NEW YORK – Rhode Island plans to sell $118.5 million of general-obligation bonds as fiscal strains have led to downgrades for cities – including Providence.
Proceeds from the sale will be used to buy back debt, according to an offering document.
Providence, the biggest municipality in the smallest U.S. state, had its rating cut to two steps above junk grade last month by Fitch Ratings. Governor Lincoln D. Chafee has said that local finances are in crisis.
“The state’s persistent revenue under-performance and spending challenges” were cited by Moody’s Investors Service in a report yesterday, explaining its Aa2 rating on the bonds, third-highest.
Moody’s also cited Rhode Island’s record of using one-shot solutions to balance its budget and short-term borrowing to maintain cash flow.
Treasurer Gina Raimondo, a Democrat, led an overhaul of the state’s pension in November to reduce its unfunded liabilities. She and Chafee, an independent, have pushed for similar changes in retirement plans for municipal workers.
Central Falls, Rhode Island’s smallest city, cited its obligations to retirees when it entered bankruptcy last year. Providence is among five communities in fiscal distress, according to the governor.
“After three years of operating deficits, the city’s cash position is very weak and the current budget gap presents cash- flow problems during the final two months of the fiscal year,” Fitch said last month in a report on Providence.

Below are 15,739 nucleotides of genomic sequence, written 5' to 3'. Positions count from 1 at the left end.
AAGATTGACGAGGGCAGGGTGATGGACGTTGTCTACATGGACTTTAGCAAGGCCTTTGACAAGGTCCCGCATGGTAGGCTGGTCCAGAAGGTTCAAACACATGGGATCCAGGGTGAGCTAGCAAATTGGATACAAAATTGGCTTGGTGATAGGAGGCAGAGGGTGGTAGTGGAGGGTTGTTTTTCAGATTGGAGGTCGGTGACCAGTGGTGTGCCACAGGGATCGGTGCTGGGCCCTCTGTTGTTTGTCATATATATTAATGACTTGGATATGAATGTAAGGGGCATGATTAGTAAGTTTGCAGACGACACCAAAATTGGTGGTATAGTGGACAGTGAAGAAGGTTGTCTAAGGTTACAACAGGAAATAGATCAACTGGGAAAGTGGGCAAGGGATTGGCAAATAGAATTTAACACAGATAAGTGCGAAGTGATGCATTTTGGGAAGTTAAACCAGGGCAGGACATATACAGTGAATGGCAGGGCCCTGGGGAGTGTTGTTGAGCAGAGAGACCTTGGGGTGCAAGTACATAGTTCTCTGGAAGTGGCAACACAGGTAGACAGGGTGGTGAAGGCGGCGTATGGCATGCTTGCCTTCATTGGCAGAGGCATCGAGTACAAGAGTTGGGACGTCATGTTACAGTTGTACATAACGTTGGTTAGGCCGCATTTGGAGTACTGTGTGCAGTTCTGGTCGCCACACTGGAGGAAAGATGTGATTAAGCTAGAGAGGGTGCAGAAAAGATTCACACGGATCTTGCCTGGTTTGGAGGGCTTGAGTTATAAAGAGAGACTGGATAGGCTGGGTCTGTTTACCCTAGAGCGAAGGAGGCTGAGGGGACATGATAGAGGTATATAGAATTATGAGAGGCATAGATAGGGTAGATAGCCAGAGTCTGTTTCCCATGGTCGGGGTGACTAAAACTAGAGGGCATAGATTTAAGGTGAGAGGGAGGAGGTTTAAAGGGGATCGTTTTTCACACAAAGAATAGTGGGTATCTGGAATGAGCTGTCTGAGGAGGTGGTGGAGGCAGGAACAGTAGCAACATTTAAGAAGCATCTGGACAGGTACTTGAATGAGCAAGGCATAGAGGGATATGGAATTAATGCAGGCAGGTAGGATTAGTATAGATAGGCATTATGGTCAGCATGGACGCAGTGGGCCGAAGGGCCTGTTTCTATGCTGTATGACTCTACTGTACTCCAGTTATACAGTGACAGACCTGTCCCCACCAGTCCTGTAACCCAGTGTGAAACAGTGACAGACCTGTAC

The company cut the city’s credit score to BBB, two steps above noninvestment grade, from A, three levels higher.
“We must reform our pension system, and our large tax- exempt institutions must do more to help the city and rebuild a strong fiscal foundation,” Mayor Angel Taveras, a Democrat, said in a statement issued in response to Fitch’s cut. Moody’s also lowered the capital’s rating in March to Baa1, three levels above junk, from A3, one step higher, citing fiscal strains.
“It’s a real crisis in Rhode Island,” Chafee said in an interview at a National Governors Association meeting in February. He named other distressed cities in the state as East Providence, Woonsocket, West Warwick and Pawtucket.
Fitch affirmed its AA rating, third highest, on the state’s general-obligation debt, citing improving revenue and “conservatively managed” finances in an April 18 report.
While the pension changes have “significantly improved” the system’s health, the state’s 11 percent unemployment rate in February, second highest in the U.S., has kept its economy among the nation’s weakest, according to Fitch.
A Barclays Capital index of municipal debt issued in Rhode Island shows a year-to-date return of 2.35 percent through yesterday, compared with 2.71 percent for all such bonds.
The state expects to save about $8.2 million from refinancing older debt with the bond proceeds, according to Joy Fox, a spokeswoman for Raimondo.
Rhode Island last sold long-term general-obligation bonds in 2010, with a 10-year tax-free portion priced to yield 3.45 percent, according to data compiled by Bloomberg, or 0.29 percentage point more than a Bloomberg Fair Value index of top- rated debt.
That index has dropped to 2.11 percent, the lowest in more than a month, and touched 1.88 percent on Feb. 6, the lowest since at least 1991, the data show.
Janney Montgomery Scott will lead banks marketing the offering, which is set to be priced next week.